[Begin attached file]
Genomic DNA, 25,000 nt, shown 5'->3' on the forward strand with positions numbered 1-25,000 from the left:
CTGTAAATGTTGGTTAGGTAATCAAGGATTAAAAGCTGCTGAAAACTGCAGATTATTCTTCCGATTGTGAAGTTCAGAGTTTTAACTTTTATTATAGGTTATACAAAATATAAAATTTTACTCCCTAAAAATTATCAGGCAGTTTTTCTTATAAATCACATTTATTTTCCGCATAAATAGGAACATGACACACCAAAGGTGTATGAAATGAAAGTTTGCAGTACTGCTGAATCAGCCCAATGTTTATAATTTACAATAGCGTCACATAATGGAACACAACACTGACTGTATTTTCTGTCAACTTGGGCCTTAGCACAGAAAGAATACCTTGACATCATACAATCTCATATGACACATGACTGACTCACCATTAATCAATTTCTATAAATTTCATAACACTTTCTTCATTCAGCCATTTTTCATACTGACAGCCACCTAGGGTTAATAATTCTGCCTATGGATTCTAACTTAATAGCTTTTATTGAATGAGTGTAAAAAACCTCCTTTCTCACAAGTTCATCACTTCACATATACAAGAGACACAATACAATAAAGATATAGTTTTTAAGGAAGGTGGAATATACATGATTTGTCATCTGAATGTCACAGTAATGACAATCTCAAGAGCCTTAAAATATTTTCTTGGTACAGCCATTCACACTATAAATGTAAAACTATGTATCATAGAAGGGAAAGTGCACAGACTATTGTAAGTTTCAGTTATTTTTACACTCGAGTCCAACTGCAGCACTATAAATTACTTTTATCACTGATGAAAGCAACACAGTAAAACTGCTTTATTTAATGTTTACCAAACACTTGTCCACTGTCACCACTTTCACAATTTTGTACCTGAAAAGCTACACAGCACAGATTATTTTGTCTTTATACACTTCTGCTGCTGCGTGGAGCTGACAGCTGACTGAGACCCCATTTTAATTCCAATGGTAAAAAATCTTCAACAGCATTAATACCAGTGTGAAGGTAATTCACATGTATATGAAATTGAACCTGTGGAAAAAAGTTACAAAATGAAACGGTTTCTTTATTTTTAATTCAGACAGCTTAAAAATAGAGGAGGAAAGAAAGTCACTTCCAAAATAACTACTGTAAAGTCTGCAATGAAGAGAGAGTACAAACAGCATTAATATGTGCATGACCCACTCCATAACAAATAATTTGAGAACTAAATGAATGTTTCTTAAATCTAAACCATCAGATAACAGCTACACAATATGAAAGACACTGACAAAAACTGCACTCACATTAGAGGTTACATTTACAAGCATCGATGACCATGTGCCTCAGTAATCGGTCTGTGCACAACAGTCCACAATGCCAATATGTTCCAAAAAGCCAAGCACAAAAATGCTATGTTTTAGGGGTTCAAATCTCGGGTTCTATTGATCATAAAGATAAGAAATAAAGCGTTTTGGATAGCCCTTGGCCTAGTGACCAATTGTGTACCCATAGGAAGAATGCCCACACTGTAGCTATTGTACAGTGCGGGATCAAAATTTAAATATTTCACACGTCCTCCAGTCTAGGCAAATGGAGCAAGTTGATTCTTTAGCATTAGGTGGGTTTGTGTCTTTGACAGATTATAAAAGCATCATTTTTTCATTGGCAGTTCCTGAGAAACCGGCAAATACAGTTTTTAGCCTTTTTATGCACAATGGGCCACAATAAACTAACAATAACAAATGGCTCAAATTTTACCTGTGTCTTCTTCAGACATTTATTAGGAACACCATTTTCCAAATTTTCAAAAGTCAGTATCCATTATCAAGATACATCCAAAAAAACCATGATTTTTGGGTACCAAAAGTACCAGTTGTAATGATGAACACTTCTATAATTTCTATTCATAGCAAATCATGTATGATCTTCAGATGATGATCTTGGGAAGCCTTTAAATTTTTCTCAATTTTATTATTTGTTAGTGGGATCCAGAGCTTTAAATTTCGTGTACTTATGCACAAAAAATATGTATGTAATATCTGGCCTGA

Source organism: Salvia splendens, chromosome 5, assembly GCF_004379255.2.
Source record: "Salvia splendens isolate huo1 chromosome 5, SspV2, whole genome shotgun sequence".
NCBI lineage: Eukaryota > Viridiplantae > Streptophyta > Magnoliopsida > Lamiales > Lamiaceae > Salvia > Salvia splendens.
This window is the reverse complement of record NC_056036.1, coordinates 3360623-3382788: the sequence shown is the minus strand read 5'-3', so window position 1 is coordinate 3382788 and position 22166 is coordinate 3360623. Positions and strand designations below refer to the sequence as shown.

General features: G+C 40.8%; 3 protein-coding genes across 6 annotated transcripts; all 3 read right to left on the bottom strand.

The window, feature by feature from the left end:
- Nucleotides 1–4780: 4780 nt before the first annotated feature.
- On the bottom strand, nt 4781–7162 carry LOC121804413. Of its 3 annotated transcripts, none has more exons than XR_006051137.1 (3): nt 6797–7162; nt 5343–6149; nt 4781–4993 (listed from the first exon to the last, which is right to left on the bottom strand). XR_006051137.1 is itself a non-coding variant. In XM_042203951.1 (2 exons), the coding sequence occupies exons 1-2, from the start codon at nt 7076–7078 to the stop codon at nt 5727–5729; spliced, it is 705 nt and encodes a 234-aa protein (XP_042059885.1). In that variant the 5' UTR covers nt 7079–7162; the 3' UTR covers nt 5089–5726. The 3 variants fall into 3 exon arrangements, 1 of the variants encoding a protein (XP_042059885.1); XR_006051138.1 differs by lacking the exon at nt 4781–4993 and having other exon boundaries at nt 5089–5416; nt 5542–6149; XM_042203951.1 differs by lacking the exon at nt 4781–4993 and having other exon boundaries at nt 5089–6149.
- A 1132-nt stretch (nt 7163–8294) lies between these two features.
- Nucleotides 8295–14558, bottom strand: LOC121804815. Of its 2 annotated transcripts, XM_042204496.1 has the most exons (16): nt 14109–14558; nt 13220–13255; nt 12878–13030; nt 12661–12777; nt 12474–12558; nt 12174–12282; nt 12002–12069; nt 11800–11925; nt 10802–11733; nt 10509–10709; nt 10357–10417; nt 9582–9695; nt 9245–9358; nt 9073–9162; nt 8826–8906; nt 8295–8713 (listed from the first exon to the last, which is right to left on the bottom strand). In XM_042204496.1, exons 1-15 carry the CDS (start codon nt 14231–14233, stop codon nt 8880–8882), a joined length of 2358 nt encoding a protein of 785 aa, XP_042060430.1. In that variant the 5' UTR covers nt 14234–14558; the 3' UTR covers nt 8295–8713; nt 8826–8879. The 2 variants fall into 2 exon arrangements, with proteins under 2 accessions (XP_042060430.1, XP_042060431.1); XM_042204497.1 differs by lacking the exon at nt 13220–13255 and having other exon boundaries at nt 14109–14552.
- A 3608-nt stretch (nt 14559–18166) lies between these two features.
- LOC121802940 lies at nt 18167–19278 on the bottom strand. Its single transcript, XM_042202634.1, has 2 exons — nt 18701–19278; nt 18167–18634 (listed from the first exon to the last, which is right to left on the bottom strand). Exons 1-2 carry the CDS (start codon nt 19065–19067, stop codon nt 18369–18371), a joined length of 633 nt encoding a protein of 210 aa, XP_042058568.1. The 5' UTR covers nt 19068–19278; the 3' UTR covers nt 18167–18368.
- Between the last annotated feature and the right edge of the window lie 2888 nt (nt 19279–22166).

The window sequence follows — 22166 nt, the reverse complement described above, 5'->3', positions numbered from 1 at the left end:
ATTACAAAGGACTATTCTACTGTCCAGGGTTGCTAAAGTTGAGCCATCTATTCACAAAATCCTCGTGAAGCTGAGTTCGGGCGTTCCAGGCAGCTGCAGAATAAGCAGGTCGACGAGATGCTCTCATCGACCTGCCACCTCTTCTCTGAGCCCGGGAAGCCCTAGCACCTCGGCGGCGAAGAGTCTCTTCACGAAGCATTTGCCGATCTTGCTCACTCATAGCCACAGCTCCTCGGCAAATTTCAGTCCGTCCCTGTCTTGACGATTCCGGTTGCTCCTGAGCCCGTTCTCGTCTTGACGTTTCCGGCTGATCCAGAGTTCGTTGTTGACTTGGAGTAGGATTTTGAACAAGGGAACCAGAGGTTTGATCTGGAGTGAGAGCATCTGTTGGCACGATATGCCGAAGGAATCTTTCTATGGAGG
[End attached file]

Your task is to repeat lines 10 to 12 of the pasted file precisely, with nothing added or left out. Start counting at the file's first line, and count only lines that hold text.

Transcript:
- On the bottom strand, nt 4781–7162 carry LOC121804413. Of its 3 annotated transcripts, none has more exons than XR_006051137.1 (3): nt 6797–7162; nt 5343–6149; nt 4781–4993 (listed from the first exon to the last, which is right to left on the bottom strand). XR_006051137.1 is itself a non-coding variant. In XM_042203951.1 (2 exons), the coding sequence occupies exons 1-2, from the start codon at nt 7076–7078 to the stop codon at nt 5727–5729; spliced, it is 705 nt and encodes a 234-aa protein (XP_042059885.1). In that variant the 5' UTR covers nt 7079–7162; the 3' UTR covers nt 5089–5726. The 3 variants fall into 3 exon arrangements, 1 of the variants encoding a protein (XP_042059885.1); XR_006051138.1 differs by lacking the exon at nt 4781–4993 and having other exon boundaries at nt 5089–5416; nt 5542–6149; XM_042203951.1 differs by lacking the exon at nt 4781–4993 and having other exon boundaries at nt 5089–6149.
- A 1132-nt stretch (nt 7163–8294) lies between these two features.
- Nucleotides 8295–14558, bottom strand: LOC121804815. Of its 2 annotated transcripts, XM_042204496.1 has the most exons (16): nt 14109–14558; nt 13220–13255; nt 12878–13030; nt 12661–12777; nt 12474–12558; nt 12174–12282; nt 12002–12069; nt 11800–11925; nt 10802–11733; nt 10509–10709; nt 10357–10417; nt 9582–9695; nt 9245–9358; nt 9073–9162; nt 8826–8906; nt 8295–8713 (listed from the first exon to the last, which is right to left on the bottom strand). In XM_042204496.1, exons 1-15 carry the CDS (start codon nt 14231–14233, stop codon nt 8880–8882), a joined length of 2358 nt encoding a protein of 785 aa, XP_042060430.1. In that variant the 5' UTR covers nt 14234–14558; the 3' UTR covers nt 8295–8713; nt 8826–8879. The 2 variants fall into 2 exon arrangements, with proteins under 2 accessions (XP_042060430.1, XP_042060431.1); XM_042204497.1 differs by lacking the exon at nt 13220–13255 and having other exon boundaries at nt 14109–14552.